Practical tips on making better photos on iPhone (or any phone camera):
All photos shot on iPhone Xs
1. Look up
To make better photos, don’t just look eye level. Look up! Play with the colors, and also try to align elements on the edges of your frame.
2. Honor thy selfie
Put yourself into the picture. Take different variations of the photo:
Also when shooting phone shadow selfies, separate your phone from your head, to give yourself more of a clear and crisp outline/silhouette. Go for “edge detection” (outlined in red):
3. Simple colors
Simpler photos are better photos.
Note the above picture — simple blue on top, green dollar, and red, and yellow:
4. Social commentary
To shoot better photos also means to photograph more things which have social importance or impact.
For example something I abhor in poor communities: predatory payday advance services.
5. Simple shapes and forms
Practice your composition with simple diagonals, triangles, and other shapes and forms. Shoot shadows, reflections, or anything which appeals to you.
7. Shoot during sunset
If you want to capture epic light and shadows, shoot during sunrise or sunset (golden hour). No amount of filters or processing can make the golden colors come out — look for the light!
8. Use VSCO
For color, I love the VSCO A6 preset.
Experiment with VSCO presets, to find presets and aesthetics you like.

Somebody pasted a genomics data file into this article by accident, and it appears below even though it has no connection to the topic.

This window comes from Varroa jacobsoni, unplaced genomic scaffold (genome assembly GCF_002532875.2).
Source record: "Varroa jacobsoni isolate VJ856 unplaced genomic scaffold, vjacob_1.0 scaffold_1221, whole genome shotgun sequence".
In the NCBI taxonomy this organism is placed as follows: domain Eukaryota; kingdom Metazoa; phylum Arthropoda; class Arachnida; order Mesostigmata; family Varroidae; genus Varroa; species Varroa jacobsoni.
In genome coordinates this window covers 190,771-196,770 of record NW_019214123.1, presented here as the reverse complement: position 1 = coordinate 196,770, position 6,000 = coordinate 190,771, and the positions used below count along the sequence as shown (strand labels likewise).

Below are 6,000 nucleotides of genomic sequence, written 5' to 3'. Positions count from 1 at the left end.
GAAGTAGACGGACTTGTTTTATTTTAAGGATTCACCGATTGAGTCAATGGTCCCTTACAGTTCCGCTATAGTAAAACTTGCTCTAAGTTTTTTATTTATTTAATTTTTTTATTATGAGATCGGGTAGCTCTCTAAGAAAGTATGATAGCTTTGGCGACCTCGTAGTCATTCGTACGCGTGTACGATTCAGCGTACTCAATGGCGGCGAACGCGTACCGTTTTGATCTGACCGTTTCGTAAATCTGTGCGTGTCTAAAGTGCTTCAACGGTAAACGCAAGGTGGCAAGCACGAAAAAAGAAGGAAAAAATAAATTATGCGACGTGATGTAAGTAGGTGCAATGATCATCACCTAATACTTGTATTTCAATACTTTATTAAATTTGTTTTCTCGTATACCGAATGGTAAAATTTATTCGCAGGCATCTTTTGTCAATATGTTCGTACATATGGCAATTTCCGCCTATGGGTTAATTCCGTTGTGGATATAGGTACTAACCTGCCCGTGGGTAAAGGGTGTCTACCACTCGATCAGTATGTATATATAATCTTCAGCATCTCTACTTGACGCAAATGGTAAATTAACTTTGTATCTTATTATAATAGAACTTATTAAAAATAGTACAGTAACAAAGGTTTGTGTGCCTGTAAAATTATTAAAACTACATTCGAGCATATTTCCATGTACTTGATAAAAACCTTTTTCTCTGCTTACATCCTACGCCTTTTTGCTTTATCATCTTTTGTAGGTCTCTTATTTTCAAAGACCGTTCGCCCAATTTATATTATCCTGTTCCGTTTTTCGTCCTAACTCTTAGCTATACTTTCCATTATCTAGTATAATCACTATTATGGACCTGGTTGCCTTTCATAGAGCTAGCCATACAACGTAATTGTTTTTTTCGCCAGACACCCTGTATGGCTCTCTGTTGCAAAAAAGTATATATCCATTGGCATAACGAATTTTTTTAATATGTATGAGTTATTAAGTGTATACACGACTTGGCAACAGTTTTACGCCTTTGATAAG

Process your pictures until they look good in your eyes, then stop.
9. Use the default iPhone camera app
There are lots of third party cameras out there, but keep it simple. The default camera app is the most simple, fluid, and intuitive.
10. Turn off smart HDR, turn on Grid
Smart HDR doesn’t make your photos look better. Turn it off, in the “Settings”:
11. Lower the exposure (brightness)
If you’re shooting in a bright situation, lower the exposure by tapping the screen once, then dragging the little sun icon downwards:
By lowering the exposure, you will make more dramatic photos, with better contrast
12. Simplify your composition
The best composition is the simplest one.
When you’re framing your scenes, check the corners — to make sure the corners and background of your photo is clean.
The phone is the best camera. It is always with you, you can instantly select and process your photos, and share them online.
At this point, almost all new smartphone cameras are good. This includes iPhone SE, iPhone Xr, or any iPhone after the 6s.
Of course there are downsides to shooting with a phone camera. The low light (indoor) abilities aren’t great. If you want a low light phone camera, I highly recommend the Google Pixel 3 instead.
But anyways, shoot anything you’re interested in, have fun, and remind yourself — the phone is a legitimate camera.
Just shoot it.